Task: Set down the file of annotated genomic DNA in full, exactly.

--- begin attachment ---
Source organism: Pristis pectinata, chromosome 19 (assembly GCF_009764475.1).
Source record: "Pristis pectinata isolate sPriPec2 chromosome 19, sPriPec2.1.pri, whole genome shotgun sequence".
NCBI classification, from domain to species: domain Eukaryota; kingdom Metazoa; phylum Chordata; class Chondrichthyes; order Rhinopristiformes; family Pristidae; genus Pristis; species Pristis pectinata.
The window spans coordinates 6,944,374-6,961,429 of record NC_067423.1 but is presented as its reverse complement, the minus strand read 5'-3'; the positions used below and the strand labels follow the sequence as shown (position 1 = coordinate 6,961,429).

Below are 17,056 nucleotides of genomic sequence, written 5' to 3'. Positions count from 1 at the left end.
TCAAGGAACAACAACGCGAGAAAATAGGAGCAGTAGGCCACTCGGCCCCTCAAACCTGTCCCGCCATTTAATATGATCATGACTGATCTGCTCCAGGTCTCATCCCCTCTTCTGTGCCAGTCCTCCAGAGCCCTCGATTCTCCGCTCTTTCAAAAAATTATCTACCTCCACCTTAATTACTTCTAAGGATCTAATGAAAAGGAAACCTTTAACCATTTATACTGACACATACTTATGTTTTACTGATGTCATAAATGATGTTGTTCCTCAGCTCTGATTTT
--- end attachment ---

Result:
Source organism: Pristis pectinata, chromosome 19 (assembly GCF_009764475.1).
Source record: "Pristis pectinata isolate sPriPec2 chromosome 19, sPriPec2.1.pri, whole genome shotgun sequence".
NCBI classification, from domain to species: domain Eukaryota; kingdom Metazoa; phylum Chordata; class Chondrichthyes; order Rhinopristiformes; family Pristidae; genus Pristis; species Pristis pectinata.
The window spans coordinates 6,944,374-6,961,429 of record NC_067423.1 but is presented as its reverse complement, the minus strand read 5'-3'; the positions used below and the strand labels follow the sequence as shown (position 1 = coordinate 6,961,429).

Below are 17,056 nucleotides of genomic sequence, written 5' to 3'. Positions count from 1 at the left end.
TCAAGGAACAACAACGCGAGAAAATAGGAGCAGTAGGCCACTCGGCCCCTCAAACCTGTCCCGCCATTTAATATGATCATGACTGATCTGCTCCAGGTCTCATCCCCTCTTCTGTGCCAGTCCTCCAGAGCCCTCGATTCTCCGCTCTTTCAAAAAATTATCTACCTCCACCTTAATTACTTCTAAGGATCTAATGAAAAGGAAACCTTTAACCATTTATACTGACACATACTTATGTTTTACTGATGTCATAAATGATGTTGTTCCTCAGCTCTGATTTT